The Perception of Terrorism

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A few days ago, a bomb went off during the Boston Marathon that killed three people and injured hundreds more.  On that same day, President Obama almost received letters that were confirmed to have been full of Ricin, a dangerous poison. Since then, the perpetrators of both these events, especially the ones that were responsible for the Boston Marathon bombing, have been caught and taken into custody. One interesting thing that arose from these events is the perception behind the word terrorism, which has been used during the September 11th attacks and again during the past few days.

The main questions about this idea of terrorism is how is terrorism defined and what constitutes as terrorism? This gets interesting because the answers to these questions vary depending on people’s perceptions and on the time and event that has happened. For example, the way people perceived the idea of terrorism prior to 9/11 was completely different than the way it was perceived after 9/11. So, to answer the first important question, what is terrorism? Various scholars and dictionaries define terrorism as the “use of violence and fear to achieve political agendas.” However, as with perceptions, this definition fluctuates with the each circumstance, which changes for every event. What makes matters more complex is that since there are no criteria for determining what constitutes as terrorism or terrorist, it is impossible to identify when acts of terror are actually being committed and if a person is actually a terrorist.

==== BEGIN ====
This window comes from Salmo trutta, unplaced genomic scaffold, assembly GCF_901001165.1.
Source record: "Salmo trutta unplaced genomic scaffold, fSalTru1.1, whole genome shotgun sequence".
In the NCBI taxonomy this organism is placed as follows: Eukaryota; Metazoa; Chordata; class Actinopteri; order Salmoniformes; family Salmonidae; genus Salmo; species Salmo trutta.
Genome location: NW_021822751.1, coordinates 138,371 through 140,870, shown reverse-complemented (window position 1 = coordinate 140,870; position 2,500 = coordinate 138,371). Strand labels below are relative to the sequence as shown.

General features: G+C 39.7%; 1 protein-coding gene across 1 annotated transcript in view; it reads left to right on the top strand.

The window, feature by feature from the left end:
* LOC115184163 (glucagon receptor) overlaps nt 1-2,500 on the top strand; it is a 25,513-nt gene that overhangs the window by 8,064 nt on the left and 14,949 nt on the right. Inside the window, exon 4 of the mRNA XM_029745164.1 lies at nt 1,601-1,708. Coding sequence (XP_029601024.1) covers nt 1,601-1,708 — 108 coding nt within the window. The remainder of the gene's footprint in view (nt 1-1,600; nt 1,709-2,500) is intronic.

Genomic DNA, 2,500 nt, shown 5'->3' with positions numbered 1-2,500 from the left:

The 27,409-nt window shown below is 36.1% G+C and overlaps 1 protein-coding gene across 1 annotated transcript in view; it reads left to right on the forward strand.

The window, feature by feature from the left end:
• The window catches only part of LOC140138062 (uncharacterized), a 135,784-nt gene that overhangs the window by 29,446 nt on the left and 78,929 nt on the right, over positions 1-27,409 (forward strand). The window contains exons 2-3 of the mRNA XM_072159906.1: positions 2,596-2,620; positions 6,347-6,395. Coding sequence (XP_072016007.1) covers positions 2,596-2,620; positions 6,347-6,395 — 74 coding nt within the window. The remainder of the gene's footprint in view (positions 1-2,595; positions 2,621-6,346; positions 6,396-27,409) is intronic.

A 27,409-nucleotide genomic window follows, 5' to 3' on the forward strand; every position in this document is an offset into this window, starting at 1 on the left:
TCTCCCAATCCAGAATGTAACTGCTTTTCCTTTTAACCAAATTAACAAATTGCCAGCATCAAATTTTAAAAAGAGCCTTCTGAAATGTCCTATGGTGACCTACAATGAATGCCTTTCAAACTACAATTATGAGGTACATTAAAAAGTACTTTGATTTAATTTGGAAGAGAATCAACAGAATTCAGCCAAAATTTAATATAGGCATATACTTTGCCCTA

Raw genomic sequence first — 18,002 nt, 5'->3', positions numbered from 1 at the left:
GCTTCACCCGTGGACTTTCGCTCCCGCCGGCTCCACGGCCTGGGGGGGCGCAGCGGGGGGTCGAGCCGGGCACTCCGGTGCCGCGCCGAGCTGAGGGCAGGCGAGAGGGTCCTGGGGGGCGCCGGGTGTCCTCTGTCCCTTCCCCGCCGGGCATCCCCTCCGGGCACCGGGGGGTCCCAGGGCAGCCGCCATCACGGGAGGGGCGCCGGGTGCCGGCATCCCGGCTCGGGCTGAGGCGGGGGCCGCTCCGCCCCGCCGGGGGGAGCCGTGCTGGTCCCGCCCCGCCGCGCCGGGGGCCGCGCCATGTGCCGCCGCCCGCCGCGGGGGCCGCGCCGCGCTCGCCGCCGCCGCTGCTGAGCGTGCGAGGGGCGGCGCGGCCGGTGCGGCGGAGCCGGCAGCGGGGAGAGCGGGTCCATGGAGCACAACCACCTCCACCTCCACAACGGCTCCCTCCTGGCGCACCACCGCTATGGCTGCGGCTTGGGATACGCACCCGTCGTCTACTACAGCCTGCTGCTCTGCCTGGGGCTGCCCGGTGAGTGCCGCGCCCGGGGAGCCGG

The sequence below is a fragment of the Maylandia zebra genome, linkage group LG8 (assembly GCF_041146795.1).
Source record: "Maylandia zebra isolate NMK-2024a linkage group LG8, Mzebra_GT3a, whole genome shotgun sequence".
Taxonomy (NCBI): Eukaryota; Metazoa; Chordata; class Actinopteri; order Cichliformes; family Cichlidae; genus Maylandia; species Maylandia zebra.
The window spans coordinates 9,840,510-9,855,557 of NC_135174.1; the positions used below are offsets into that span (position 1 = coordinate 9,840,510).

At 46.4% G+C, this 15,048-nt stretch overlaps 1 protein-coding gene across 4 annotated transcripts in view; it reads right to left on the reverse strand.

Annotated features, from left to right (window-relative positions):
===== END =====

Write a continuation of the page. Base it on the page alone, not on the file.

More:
The problem with perceptions is that often assumptions are made based on these perceptions, which tend to be inaccurate and misguided due to various factors. These assumptions can have negative consequences for example, when the investigation for the Boston Marathon bombings first began, one of the “suspects” the media wrongly accused was a high school student named Salah Eddin Barhoum, who happened to be standing with a hat and a backpack near the finish line and happened to also have dark skin. The high school student is also of Moroccan descent and because of our misguided perceptions, many Americans began to feed this idea that someone of Arab or Muslim descent must have caused this tragedy. However, these false assumptions are not new and have been around since the days of post 9/11. Since then, our ideas of terrorism have focused on a specific community and this belief that no one other than this specific community is capable of doing dangerous things.

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While the tragedy in Boston will forever be in our memories and those people forever in our prayers, it is important to understand how these events affect us not just on an emotional level, but on a social level as well. It is important to understand that before we begin pointing fingers and making assumptions, we should ask ourselves whether or not we are perceiving things as accurately as possible. We should also be vigilant about what factors into our perception making process. Much of today’s news and media coverage tend to put out either inaccurate or biased information, which can have an impact on the perceptions we make about the world, especially terrorism.

Written by: Adriana Batista

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Posted on April 24, 2013, in News and tagged , , , , , , . Bookmark the permalink. Leave a comment.

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